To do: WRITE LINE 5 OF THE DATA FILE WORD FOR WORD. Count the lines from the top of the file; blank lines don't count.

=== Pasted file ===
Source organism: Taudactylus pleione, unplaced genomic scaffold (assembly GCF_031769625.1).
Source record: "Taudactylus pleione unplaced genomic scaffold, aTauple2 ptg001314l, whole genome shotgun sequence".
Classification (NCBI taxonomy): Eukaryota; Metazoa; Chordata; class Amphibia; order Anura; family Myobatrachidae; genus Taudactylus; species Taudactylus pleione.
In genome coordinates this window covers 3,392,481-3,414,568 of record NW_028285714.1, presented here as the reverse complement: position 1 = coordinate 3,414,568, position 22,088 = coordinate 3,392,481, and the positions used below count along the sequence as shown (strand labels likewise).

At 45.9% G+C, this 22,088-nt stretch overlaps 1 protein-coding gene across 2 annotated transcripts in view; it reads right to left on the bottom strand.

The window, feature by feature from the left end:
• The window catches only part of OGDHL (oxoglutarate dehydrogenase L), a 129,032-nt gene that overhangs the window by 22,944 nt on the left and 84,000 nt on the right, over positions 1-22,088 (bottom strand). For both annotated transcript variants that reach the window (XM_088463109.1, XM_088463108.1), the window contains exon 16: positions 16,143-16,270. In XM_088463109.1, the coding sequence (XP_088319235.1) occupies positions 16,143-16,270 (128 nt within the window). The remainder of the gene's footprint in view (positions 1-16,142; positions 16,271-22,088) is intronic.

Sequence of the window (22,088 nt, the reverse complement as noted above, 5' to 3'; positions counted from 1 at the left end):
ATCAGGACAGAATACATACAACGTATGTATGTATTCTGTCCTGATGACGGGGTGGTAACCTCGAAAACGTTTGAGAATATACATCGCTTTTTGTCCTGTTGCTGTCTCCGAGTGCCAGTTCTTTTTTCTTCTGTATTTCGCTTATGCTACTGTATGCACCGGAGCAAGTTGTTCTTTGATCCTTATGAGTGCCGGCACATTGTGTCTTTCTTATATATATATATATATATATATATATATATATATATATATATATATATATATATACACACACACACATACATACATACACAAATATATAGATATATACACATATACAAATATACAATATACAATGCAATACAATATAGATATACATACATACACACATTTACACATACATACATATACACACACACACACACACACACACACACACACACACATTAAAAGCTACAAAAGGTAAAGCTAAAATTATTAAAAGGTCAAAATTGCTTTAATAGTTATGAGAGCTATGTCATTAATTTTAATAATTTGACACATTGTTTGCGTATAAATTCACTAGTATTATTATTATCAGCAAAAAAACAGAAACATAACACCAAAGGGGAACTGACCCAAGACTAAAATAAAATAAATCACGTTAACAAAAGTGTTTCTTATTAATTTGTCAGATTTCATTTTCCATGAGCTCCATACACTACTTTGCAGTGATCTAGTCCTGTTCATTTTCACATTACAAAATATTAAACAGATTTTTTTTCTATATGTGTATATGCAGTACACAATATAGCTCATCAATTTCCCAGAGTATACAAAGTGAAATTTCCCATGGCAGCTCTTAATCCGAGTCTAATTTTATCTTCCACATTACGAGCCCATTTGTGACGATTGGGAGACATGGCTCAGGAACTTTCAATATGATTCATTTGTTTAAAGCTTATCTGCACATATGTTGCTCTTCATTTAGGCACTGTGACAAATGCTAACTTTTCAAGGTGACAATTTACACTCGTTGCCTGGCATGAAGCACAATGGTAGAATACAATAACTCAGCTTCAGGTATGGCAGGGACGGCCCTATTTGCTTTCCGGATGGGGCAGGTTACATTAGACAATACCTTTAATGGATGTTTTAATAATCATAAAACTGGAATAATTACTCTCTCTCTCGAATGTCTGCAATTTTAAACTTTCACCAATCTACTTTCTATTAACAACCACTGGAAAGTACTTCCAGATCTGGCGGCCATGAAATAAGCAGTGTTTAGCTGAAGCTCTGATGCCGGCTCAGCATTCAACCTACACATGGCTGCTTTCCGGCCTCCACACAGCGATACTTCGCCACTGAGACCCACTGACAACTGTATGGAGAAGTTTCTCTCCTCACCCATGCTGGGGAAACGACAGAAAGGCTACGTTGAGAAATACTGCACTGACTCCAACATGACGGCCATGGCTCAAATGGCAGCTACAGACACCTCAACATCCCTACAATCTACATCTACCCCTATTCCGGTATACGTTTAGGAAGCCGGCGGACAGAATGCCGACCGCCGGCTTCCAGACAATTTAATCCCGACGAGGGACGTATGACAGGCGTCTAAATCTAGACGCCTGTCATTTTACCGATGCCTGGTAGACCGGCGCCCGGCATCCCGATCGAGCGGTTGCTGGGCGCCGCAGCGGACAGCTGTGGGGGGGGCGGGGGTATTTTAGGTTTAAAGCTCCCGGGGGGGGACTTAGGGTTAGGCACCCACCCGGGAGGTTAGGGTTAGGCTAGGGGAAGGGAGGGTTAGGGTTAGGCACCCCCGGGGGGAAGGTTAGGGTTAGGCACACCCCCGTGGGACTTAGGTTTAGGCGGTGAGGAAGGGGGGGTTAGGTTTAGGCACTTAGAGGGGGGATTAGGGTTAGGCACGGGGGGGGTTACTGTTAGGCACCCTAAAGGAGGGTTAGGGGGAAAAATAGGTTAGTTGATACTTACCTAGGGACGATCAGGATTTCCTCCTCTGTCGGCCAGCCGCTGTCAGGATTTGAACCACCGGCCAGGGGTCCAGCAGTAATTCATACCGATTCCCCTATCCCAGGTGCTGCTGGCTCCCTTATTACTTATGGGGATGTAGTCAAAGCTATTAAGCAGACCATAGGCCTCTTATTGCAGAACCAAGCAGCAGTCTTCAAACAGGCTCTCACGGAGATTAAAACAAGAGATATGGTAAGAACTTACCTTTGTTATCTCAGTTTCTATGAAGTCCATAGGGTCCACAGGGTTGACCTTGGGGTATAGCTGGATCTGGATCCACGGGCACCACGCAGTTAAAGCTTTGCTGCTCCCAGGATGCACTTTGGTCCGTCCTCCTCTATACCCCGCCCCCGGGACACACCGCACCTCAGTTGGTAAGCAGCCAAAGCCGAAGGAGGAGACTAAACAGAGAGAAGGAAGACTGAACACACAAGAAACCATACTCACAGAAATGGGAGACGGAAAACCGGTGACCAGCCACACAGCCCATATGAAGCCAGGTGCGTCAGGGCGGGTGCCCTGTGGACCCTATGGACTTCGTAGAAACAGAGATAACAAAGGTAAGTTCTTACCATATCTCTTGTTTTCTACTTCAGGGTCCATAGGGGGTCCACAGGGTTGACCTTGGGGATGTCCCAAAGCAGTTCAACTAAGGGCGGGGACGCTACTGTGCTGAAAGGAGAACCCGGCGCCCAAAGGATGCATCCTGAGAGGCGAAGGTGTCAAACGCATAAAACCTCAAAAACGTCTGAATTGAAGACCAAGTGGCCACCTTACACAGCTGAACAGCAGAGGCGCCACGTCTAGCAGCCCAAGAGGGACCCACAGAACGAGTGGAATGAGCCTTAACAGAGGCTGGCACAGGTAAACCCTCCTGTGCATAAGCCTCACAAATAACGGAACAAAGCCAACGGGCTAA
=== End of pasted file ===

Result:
At 45.9% G+C, this 22,088-nt stretch overlaps 1 protein-coding gene across 2 annotated transcripts in view; it reads right to left on the bottom strand.